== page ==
The Brazilian painter Cândido Portinari (1903-1962) is best known for his murals, which fuse nativist and expressionist elements in a powerful and individual style.
Cândido Portinari was born of Italian immigrant parents in the town of Brodosque in the coffee-rich state of São Paulo. No formal education was available to the boy beyond the first years of grade school. He attributed his interest in art to the fact that at the age of 8 he began helping a house painter. He went to Rio de Janeiro when he was 15 and worked as an artists' apprentice. He was always to approach his work in a disciplined and methodical way, regarding art as a handicraft or skill that could be consciously perfected.
Portinari won admission to the National Fine Arts School and in 1928 received the coveted annual travel fellowship to Europe. The experience shook him loose from the academic style he had been taught and brought him into the so-called Brazilian modernist artistic movement.
The first canvases Portinari executed are dominated by the dark reddish brown of the soil of his native region. Café (1935), depicting coffee pickers at work, suggests his somewhat impressionistic early approach in which individuals play a very small role. Soon he was working in a geometric semiabstractionist style, for example, the Stevedores. His attention then turned to the depiction of antinaturalistic figures in massive, statuesque proportions. Finally, he began to combine groups and individuals in a way that lends his work a spatial ambiguity or tension between foreground figures and distant groups.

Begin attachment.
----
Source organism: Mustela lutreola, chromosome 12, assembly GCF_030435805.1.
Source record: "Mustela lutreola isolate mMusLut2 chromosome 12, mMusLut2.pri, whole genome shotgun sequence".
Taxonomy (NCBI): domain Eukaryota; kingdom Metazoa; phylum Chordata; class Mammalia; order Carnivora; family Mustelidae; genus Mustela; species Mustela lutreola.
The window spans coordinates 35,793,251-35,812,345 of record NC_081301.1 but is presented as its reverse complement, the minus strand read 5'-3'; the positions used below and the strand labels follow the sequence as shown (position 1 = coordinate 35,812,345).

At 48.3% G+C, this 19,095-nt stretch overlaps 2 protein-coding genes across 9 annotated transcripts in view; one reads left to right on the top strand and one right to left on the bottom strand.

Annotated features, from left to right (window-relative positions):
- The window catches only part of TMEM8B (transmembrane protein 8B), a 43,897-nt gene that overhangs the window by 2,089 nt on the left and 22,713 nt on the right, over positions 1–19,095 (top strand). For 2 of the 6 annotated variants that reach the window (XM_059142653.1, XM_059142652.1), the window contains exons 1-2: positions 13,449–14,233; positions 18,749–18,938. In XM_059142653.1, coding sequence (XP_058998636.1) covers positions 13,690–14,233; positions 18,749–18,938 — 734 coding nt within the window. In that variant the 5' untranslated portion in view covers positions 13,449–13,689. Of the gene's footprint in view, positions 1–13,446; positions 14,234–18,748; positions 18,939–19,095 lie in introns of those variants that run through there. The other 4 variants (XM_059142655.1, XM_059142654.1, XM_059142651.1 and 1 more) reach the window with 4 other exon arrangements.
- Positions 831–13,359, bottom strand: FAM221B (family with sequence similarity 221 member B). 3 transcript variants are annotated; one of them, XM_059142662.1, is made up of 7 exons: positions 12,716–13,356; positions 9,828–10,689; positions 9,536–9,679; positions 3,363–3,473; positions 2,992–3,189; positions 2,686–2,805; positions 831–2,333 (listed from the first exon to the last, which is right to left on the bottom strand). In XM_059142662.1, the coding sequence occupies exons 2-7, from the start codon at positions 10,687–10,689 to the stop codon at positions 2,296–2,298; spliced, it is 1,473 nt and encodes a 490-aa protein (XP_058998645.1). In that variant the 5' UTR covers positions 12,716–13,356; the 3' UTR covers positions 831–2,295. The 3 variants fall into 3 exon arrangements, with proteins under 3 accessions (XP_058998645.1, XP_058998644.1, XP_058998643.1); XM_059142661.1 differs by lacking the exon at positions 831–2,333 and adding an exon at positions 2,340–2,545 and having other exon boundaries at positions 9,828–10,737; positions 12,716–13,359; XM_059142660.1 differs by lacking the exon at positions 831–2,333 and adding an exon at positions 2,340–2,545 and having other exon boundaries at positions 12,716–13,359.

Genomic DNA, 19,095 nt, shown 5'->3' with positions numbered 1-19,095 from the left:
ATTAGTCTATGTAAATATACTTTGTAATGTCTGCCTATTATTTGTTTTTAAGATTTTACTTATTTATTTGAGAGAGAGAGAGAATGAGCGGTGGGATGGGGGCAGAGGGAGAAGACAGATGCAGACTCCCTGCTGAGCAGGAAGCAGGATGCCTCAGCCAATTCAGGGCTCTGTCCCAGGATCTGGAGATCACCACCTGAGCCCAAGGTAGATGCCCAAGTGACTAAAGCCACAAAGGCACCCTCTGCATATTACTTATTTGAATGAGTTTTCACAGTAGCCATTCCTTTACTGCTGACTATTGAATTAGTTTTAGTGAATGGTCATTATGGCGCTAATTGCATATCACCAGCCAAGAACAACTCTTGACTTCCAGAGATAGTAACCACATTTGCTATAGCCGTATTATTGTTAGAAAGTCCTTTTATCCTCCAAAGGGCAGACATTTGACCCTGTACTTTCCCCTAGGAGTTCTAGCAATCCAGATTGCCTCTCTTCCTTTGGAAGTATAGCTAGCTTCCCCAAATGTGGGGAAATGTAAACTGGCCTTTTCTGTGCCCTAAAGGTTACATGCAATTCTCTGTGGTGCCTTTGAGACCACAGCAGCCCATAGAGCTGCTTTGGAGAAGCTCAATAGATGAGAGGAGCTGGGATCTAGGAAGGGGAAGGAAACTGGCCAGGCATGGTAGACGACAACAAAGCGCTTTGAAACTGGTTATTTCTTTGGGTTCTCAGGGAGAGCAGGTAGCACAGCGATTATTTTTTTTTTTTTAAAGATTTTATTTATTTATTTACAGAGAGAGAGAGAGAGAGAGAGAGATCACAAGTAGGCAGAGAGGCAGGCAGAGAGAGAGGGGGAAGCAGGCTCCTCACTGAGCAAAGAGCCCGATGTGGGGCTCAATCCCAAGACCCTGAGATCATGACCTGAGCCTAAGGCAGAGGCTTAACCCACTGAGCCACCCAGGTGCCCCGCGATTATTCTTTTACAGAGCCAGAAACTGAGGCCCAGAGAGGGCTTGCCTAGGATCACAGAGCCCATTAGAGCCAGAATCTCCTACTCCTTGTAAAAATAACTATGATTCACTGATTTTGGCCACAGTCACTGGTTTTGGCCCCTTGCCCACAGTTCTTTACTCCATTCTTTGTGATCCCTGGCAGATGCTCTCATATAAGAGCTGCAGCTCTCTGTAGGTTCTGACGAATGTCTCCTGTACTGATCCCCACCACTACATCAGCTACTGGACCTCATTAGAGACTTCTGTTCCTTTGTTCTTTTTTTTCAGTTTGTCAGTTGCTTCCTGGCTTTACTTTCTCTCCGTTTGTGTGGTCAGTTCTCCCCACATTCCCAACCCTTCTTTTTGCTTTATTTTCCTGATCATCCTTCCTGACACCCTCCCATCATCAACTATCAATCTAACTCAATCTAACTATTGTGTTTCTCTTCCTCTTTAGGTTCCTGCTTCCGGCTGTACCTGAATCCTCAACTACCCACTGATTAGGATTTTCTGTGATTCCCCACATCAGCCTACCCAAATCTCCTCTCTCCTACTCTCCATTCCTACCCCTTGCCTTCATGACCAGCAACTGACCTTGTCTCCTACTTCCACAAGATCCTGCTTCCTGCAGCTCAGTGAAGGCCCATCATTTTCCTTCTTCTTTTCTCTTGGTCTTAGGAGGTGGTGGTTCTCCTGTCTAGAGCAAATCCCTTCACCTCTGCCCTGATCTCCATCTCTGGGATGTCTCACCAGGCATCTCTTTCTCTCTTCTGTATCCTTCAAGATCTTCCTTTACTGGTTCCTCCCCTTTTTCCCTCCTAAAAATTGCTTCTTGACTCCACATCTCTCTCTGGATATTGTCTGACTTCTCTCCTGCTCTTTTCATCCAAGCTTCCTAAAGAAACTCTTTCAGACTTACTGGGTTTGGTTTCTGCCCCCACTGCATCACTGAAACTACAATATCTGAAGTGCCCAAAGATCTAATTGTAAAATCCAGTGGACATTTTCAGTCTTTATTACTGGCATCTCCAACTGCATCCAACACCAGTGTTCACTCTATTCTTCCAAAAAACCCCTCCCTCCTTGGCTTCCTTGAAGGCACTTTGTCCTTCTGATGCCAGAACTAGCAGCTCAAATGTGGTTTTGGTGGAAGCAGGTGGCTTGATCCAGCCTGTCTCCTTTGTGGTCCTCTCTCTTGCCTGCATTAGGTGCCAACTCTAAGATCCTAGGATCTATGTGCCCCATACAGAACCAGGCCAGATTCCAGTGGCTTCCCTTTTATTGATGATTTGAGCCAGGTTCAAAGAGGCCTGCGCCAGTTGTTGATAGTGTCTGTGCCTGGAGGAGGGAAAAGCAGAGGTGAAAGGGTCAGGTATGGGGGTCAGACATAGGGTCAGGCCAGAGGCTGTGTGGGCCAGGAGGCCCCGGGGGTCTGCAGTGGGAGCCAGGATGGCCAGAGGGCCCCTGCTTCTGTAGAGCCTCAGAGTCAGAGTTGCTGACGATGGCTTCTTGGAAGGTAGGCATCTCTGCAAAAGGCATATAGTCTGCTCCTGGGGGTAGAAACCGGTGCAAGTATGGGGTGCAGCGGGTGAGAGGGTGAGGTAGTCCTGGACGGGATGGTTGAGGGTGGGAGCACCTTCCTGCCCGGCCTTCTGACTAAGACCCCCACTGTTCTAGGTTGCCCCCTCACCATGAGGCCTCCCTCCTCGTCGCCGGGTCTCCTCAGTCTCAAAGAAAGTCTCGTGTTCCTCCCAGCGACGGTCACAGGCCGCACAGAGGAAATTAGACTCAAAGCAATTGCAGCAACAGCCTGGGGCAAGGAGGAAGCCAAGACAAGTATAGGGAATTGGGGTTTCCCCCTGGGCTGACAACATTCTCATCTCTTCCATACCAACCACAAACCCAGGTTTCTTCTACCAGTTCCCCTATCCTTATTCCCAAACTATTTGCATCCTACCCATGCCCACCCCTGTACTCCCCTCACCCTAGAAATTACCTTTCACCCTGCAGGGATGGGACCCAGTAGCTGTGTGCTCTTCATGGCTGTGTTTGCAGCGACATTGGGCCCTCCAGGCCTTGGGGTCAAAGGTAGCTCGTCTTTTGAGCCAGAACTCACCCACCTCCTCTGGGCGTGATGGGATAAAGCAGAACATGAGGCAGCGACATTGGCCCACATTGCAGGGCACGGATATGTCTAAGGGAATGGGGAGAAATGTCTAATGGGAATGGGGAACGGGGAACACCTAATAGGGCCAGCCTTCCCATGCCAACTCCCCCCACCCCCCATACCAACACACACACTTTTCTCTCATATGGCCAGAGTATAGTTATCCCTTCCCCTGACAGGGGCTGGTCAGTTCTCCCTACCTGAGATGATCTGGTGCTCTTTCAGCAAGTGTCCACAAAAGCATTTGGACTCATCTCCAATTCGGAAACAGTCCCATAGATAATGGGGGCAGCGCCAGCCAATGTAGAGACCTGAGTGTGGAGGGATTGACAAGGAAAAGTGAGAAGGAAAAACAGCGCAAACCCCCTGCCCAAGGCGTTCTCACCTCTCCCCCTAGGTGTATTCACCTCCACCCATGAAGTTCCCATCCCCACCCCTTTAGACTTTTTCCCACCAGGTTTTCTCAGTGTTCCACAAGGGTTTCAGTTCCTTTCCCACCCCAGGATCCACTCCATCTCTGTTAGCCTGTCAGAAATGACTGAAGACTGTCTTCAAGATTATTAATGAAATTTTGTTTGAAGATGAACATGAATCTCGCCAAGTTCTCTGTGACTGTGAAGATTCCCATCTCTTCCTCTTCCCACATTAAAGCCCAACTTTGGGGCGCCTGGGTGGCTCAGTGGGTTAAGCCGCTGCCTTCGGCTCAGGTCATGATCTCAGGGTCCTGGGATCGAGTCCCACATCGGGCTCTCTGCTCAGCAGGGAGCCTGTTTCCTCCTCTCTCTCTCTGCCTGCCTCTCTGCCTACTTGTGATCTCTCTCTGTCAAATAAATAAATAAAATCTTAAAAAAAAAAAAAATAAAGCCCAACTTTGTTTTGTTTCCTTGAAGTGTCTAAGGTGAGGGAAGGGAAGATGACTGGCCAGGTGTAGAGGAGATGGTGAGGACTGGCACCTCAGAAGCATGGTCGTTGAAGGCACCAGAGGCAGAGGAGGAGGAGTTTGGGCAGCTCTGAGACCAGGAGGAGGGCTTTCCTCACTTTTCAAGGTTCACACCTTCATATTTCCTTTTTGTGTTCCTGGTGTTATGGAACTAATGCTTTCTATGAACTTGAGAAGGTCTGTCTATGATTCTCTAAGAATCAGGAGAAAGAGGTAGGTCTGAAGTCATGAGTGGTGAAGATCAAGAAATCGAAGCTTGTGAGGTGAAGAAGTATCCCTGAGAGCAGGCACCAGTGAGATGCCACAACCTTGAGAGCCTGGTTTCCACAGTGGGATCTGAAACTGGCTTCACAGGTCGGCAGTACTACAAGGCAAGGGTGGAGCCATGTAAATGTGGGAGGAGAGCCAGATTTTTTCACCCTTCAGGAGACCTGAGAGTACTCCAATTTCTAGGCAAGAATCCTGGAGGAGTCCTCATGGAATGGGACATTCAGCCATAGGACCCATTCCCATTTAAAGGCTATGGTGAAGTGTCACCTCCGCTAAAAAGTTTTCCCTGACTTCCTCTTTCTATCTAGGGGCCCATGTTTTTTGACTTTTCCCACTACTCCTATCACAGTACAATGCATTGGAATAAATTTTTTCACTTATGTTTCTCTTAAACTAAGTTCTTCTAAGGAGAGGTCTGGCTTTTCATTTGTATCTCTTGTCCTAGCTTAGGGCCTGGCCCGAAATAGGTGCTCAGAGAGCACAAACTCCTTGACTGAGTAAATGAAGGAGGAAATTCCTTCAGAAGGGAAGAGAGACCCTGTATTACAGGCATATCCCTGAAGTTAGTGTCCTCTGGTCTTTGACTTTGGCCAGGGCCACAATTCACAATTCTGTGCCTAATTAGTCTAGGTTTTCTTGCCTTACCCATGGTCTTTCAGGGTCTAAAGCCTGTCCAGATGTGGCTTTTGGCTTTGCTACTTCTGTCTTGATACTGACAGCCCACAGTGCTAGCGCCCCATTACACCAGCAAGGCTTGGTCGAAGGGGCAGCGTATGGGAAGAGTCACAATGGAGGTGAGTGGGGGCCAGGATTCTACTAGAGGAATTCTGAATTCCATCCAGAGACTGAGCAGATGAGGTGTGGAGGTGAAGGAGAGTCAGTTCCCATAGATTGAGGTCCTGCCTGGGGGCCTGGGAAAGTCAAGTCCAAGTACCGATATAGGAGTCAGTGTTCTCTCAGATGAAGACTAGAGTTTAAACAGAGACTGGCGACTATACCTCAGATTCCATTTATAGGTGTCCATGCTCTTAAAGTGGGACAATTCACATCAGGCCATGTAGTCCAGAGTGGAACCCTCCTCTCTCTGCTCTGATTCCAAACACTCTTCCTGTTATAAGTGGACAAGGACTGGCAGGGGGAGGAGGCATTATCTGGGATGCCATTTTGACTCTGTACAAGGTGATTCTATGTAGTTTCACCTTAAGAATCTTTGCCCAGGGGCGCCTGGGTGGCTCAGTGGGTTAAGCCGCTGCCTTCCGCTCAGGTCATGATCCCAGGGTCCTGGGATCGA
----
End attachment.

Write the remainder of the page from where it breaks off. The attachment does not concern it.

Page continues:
In 1937 Portinari received a commission to fresco the main halls of the Ministry of Education in Rio de Janeiro. His four murals (1941) for the Hispanic Foundation in the Library of Congress, Washington, D.C., monumental and vividly colored, depict the experiences of Hispanic Americans in dominating the land and resolving intercultural conflicts. Especially striking are the frenzied pattern and grasping gestures that depict mining activity. For the church of St. Francisco at Pampulha near Belo Horizonte, he executed murals and mosaics (1942-1943) and for the United Nations Building, New York City, the murals War and Peace.
From the 1940s until his death in Rio de Janeiro, Portinari kept up an active pace, doing murals, portraits, lithographs, book illustrations, and drawings. In the Crying Woman, one of his late paintings, he uses somber and muted colors to convey deep emotion; the facial features are barely suggested, and the hands and forearms are greatly exaggerated, creating a powerful effect.
Josias Leão, Portinari: His Life and Art (1940), includes some biographical material and has good color plates. See also the catalog by the Museum of Modern Art, Portinari of Brazil (1940). □